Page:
Alas, such is football life, Hannover were made to pay for their profligacy in the 35th minute. When Podolski launched a head-down dart through the D, the in-his-dust Karim Haggui hauled him down – the referee showed the Hannover man a yellow card, and gave the home side a free kick just to the left of the D. It was taken by Petit, who arrowed it – with a bounce – into the right-hand corner for 1-0. Should Zieler have positioned his wall more securely? Probably.
Yet more direct football almost handed Cologne a two-goal advantage in the 38th minute. They opted for their favoured method of attack (a long ball for Milivoje Novakovič to flick on for two bobbing attackers ahead of him), and Christian Clemens, cutting in from the right flank after switching with Sławomir Peszko , could only fire wide when well placed. Bolstered by an injection of urgency, Cologne increasingly began to utilise the flanks, and subsequently, the away side’s wingers and full-backs were tied in knots. But as Hannover tried to put a cork in this fresh burst of high-octane tempo, they allowed the hosts to close the half out with ease. Sideways passing amongst the defenders five metres short of the halfway line against minimal pressing = a total stalemate, a clock winding down, and a retreat to the changing rooms a goal down.
If it ain’t broke, don’t fix it, say some. And at the start of the second half, Cologne coach Schaefer seemed to be a believer in this way of thinking, as his side continued to try dropping bombs into the final-third. Hannover stuck to their same effective way of dealing with this threat – a narrow defence of three, with Haggui timing his sprints out to beat Novakovič in the air and clear the immediate danger. Moments after some minor handbags between Podolski and Christian Schulz, Slomka made a change that ensured the Germany international’s wasn’t the biggest ego on the pitch. The injured Zieler jogged off, replaced in the Hannover goal by Florian Fromlowitz. The cocky ‘keeper was soon called into action, making two great reflex saves from a Podolski cross shinned towards goal by Emmanuel Pogatetz.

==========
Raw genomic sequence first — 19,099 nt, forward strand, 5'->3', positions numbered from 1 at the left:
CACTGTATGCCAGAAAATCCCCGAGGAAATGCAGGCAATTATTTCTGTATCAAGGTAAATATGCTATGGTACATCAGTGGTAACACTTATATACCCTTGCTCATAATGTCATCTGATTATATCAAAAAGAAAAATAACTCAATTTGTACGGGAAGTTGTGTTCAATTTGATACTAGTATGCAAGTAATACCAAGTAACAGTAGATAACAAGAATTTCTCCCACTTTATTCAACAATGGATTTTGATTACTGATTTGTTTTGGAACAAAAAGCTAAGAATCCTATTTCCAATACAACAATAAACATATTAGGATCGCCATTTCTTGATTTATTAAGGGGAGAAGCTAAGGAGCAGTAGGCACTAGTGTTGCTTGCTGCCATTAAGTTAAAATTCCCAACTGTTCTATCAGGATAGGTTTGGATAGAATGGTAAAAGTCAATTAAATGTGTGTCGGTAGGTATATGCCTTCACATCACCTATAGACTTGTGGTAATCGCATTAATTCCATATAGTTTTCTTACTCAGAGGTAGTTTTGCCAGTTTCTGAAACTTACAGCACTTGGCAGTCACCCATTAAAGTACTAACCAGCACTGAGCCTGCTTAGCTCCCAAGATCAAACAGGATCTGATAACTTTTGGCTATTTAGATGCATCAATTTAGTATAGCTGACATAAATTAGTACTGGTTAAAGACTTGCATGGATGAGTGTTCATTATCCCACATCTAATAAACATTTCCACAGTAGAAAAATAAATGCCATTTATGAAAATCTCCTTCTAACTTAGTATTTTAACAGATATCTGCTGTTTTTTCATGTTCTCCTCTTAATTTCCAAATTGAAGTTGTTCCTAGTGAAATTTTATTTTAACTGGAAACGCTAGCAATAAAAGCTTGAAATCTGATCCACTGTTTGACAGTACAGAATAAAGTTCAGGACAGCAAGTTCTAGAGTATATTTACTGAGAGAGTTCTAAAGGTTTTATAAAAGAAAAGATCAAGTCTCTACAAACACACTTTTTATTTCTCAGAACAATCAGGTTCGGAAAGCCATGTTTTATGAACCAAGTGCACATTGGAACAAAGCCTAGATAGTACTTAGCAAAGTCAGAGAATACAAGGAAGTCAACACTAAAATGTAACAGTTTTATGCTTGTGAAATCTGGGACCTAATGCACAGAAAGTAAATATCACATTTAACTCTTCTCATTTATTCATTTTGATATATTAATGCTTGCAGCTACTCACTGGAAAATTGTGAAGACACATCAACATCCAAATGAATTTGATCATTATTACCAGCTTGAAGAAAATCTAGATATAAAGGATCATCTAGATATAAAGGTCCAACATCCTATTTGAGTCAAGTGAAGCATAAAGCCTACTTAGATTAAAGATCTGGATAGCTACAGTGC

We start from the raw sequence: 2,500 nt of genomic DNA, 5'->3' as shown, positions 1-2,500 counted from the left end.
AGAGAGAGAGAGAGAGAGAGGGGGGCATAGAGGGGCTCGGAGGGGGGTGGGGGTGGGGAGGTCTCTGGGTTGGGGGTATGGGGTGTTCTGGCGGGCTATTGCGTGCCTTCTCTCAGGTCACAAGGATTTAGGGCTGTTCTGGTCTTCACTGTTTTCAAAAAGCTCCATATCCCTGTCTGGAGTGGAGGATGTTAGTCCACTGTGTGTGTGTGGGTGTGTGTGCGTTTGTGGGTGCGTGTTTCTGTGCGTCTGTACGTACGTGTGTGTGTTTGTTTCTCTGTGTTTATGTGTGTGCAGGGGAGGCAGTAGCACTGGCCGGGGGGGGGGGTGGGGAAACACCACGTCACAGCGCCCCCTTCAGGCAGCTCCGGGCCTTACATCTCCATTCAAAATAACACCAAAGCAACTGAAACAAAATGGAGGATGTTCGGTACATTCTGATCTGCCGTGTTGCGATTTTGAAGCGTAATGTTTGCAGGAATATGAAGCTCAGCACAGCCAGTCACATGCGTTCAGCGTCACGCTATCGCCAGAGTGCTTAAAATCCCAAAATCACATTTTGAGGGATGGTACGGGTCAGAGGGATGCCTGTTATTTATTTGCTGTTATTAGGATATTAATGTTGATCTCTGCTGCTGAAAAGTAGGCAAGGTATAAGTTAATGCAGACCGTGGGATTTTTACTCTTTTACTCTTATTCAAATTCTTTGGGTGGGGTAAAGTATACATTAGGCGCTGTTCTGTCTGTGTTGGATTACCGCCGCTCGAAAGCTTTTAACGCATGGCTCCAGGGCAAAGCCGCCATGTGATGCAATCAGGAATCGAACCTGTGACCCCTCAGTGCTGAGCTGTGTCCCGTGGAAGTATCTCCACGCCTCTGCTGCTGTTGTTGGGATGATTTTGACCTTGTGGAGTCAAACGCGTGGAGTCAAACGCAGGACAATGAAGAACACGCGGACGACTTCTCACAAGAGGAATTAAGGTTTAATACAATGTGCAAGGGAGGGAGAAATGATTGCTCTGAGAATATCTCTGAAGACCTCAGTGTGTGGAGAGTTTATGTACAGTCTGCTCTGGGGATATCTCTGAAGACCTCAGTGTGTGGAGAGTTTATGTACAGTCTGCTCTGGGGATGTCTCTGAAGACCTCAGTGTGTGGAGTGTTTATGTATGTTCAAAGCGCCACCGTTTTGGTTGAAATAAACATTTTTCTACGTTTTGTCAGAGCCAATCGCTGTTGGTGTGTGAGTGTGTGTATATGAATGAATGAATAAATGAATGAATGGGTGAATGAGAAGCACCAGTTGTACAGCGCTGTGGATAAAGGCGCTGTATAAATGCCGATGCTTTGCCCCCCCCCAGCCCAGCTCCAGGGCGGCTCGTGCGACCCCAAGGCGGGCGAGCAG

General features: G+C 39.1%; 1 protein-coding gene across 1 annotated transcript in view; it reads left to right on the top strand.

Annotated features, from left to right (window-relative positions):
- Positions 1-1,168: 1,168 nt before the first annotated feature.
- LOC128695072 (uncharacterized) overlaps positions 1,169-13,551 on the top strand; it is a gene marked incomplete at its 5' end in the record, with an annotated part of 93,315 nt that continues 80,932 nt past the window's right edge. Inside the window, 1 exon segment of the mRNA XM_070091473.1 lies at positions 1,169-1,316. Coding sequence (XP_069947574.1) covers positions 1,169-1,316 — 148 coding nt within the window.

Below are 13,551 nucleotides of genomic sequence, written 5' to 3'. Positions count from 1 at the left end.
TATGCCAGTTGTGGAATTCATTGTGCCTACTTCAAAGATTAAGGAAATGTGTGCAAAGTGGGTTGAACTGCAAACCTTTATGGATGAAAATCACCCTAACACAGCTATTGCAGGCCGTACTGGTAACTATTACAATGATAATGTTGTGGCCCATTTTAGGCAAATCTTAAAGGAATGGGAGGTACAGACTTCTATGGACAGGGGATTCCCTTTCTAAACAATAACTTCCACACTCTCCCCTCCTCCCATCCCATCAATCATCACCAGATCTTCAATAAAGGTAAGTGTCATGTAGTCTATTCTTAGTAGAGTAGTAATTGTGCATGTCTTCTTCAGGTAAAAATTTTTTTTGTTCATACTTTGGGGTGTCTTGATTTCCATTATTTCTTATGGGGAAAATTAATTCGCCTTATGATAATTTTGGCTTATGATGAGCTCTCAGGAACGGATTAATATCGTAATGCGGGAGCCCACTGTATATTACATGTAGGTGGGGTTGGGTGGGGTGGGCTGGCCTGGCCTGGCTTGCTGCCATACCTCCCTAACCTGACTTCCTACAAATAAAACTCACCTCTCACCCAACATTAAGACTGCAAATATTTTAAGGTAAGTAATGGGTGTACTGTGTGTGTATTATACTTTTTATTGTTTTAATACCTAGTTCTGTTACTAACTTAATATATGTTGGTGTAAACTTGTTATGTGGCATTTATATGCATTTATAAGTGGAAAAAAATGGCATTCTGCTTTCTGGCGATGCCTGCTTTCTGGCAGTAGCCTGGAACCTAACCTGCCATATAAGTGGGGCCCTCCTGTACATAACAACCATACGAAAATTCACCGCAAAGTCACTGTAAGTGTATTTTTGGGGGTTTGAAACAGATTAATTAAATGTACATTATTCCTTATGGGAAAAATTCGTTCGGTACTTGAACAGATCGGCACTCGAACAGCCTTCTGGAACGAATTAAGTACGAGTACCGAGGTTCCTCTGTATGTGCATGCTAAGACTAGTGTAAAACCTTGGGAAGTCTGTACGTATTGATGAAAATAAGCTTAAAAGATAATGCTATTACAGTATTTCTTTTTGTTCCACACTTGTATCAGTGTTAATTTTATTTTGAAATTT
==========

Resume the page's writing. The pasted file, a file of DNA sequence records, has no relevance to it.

Aided by Hannover struggling to find a pass through the disciplined own-half walls (which saw the away side’s midfielders shuttle back in search of the ball), and committing too many bodies forward into the home side’s half when they did, Cologne soon found themselves able to regularly carry and hold the ball in the opponent’s half without the need to punt it.
Thus, when Petit burst through the halfway line in the 59th minute, the narrow Hannover rearguard back-pedalled in petrified tandem. Podolski hung on the left side of the box, poised to enter it, and when fed by the former Benfica star, had time and space to round Fromlowitz and hand his side a deserved 2-0 lead.
Post-goal, the visitors again tried to step it up, but Cologne, as we’d now come to expect, responded accordingly. With both away side centre-midfielders going up to the on-halfway centre-backs to collect the ball and run it into the opposition’s half before picking out a pass, the hosts felt confident enough to push their back four upfield and away from Rensing’s box; keeping a compact 4-4-2, compressing the space Hannover’s foremost attacking four players wanting the ball had to work in, and increasing the likelihood of a turnover in possession and a counter-attack for one of the wingers or Podolski to chase (the channels being freshened up by Adil Chihi coming on to the right-hand side, looking to cut inside on his left foot nearer to the D – thereby draining more energy from the already backtracking Hannover players).
It was therefore little surprise when Novakovič added a third goal in the 79th minute. Poor positional play and a paucity of awareness from Hannover, coupled with some neat and tidy exchanges by Podolski and Peszko, made it too easy for the home side to work the ball from the corner flag and into one side of the box so as to pass it diagonally across to the other side for a tap-in. The Slovenian international striker got his second ten minutes later – Rausch and Schulz doing little to stop Chihi placing a cross into the box, where Novakovič easily climbed above Haggui to head home, wrong-footing the beleaguered Fromlowitz in the process. After that exhilarating win against Bayern last weekend, it really was a case of after the Lord Mayor’s show for Hannover here.